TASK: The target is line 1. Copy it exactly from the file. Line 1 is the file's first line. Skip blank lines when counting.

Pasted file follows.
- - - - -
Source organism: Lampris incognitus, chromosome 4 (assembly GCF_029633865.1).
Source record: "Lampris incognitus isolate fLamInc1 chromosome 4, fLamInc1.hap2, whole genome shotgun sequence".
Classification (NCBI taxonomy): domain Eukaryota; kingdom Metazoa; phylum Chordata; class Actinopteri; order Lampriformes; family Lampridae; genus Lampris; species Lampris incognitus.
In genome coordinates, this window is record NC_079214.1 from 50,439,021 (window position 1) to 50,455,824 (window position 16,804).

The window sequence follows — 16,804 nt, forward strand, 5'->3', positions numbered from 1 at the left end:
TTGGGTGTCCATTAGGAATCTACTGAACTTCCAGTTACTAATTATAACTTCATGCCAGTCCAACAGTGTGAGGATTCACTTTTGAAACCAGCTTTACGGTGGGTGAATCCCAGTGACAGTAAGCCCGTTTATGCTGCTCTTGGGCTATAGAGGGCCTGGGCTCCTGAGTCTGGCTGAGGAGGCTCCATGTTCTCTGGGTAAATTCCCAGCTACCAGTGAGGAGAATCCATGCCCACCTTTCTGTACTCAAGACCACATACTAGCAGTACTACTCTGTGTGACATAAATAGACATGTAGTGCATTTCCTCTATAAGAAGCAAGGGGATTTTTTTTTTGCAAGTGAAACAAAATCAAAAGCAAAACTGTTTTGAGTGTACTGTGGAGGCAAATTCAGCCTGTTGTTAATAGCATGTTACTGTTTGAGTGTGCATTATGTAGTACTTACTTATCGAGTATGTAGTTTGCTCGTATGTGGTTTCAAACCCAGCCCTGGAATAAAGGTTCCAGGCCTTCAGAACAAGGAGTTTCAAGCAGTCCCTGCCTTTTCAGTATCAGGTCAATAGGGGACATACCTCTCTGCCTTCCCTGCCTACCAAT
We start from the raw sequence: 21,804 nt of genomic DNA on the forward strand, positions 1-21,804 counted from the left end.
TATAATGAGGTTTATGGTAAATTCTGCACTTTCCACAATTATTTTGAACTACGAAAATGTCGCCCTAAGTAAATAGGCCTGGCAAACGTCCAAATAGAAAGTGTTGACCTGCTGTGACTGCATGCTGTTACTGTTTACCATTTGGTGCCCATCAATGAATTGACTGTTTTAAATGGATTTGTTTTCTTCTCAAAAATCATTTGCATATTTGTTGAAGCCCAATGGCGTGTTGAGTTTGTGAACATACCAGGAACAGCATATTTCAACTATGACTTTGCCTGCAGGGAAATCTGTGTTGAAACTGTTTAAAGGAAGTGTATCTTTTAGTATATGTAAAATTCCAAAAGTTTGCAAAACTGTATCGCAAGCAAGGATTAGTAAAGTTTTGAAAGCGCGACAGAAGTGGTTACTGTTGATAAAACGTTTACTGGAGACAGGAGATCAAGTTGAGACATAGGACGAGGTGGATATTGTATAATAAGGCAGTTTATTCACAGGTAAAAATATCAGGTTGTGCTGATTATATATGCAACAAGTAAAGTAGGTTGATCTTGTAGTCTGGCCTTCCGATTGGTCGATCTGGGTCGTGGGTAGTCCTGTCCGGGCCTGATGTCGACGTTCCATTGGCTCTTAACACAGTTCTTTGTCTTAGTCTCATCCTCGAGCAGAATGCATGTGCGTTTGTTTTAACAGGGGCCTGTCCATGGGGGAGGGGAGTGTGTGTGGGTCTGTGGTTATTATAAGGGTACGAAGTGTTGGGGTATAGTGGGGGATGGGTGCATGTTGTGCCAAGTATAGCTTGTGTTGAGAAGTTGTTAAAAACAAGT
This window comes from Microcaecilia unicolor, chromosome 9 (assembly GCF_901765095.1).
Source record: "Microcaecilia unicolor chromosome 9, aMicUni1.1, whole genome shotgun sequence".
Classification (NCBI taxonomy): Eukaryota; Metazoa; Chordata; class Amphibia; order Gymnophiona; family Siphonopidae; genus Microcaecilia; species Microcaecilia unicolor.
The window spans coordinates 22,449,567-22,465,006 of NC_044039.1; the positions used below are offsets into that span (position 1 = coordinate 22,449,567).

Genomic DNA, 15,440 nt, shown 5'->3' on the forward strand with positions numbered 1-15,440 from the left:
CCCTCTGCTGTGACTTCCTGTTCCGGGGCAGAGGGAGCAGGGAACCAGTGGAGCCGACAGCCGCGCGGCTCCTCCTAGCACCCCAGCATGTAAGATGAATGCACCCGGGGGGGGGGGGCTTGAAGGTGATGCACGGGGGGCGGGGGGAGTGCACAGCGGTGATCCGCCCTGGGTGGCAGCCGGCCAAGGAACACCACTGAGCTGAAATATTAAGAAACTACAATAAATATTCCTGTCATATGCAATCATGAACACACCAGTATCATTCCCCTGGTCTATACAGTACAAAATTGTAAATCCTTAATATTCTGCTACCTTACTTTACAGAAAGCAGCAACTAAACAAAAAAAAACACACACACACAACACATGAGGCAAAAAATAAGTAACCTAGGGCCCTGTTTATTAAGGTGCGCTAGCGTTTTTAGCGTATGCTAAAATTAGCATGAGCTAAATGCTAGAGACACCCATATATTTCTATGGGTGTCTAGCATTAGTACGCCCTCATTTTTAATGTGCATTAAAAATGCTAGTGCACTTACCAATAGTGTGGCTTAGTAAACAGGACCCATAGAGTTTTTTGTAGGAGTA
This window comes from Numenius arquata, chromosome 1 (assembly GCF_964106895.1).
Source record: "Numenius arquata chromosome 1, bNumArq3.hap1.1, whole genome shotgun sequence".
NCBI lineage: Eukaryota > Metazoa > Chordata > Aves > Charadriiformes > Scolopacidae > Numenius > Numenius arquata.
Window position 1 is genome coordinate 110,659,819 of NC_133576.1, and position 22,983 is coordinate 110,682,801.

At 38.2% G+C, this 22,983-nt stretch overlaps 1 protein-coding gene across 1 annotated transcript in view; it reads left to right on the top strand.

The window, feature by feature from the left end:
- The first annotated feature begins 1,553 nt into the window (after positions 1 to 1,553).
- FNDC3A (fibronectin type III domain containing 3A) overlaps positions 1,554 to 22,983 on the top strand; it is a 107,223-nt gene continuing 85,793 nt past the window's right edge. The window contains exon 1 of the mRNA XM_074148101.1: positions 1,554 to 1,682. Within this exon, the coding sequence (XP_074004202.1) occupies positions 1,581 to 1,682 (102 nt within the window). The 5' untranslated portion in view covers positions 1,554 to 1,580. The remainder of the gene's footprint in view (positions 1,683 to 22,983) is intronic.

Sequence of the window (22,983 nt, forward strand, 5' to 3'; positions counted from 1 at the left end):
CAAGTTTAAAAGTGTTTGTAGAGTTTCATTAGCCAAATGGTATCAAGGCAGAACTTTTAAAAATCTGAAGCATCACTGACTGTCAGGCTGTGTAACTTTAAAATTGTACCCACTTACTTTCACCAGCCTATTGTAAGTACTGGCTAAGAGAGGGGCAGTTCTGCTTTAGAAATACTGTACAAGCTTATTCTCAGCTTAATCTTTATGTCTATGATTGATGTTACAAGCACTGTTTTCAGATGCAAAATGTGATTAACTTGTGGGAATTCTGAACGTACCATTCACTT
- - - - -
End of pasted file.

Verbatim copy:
Source organism: Lampris incognitus, chromosome 4 (assembly GCF_029633865.1).